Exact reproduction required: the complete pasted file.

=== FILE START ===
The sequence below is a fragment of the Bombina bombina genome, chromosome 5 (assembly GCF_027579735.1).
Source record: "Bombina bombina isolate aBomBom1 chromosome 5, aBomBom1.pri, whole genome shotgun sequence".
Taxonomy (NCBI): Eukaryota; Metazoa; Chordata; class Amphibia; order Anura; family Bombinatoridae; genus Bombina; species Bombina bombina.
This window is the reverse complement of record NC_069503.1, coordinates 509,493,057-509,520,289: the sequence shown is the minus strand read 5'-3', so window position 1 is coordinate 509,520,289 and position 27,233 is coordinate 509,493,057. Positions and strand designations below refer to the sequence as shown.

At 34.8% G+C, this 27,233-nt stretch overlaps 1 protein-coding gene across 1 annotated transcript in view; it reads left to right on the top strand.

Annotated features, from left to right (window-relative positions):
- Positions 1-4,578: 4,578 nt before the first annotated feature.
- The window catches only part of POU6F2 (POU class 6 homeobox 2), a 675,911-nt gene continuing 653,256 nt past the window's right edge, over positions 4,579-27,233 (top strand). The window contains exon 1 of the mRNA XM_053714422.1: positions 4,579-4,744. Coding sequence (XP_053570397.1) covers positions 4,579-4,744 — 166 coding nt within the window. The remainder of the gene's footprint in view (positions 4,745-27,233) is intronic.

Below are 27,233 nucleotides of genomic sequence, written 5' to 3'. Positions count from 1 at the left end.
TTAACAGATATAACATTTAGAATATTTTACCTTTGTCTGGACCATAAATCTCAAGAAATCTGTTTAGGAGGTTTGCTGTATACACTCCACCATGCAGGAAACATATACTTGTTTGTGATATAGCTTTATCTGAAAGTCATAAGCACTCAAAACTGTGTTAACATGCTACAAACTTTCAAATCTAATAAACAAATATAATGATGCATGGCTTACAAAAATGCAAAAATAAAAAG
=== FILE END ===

The sequence below is a fragment of the Bombina bombina genome, chromosome 5 (assembly GCF_027579735.1).
Source record: "Bombina bombina isolate aBomBom1 chromosome 5, aBomBom1.pri, whole genome shotgun sequence".
Taxonomy (NCBI): Eukaryota; Metazoa; Chordata; class Amphibia; order Anura; family Bombinatoridae; genus Bombina; species Bombina bombina.
This window is the reverse complement of record NC_069503.1, coordinates 509,493,057-509,520,289: the sequence shown is the minus strand read 5'-3', so window position 1 is coordinate 509,520,289 and position 27,233 is coordinate 509,493,057. Positions and strand designations below refer to the sequence as shown.

At 34.8% G+C, this 27,233-nt stretch overlaps 1 protein-coding gene across 1 annotated transcript in view; it reads left to right on the top strand.

Annotated features, from left to right (window-relative positions):
- Positions 1-4,578: 4,578 nt before the first annotated feature.
- The window catches only part of POU6F2 (POU class 6 homeobox 2), a 675,911-nt gene continuing 653,256 nt past the window's right edge, over positions 4,579-27,233 (top strand). The window contains exon 1 of the mRNA XM_053714422.1: positions 4,579-4,744. Coding sequence (XP_053570397.1) covers positions 4,579-4,744 — 166 coding nt within the window. The remainder of the gene's footprint in view (positions 4,745-27,233) is intronic.

Below are 27,233 nucleotides of genomic sequence, written 5' to 3'. Positions count from 1 at the left end.
TTAACAGATATAACATTTAGAATATTTTACCTTTGTCTGGACCATAAATCTCAAGAAATCTGTTTAGGAGGTTTGCTGTATACACTCCACCATGCAGGAAACATATACTTGTTTGTGATATAGCTTTATCTGAAAGTCATAAGCACTCAAAACTGTGTTAACATGCTACAAACTTTCAAATCTAATAAACAAATATAATGATGCATGGCTTACAAAAATGCAAAAATAAAAAG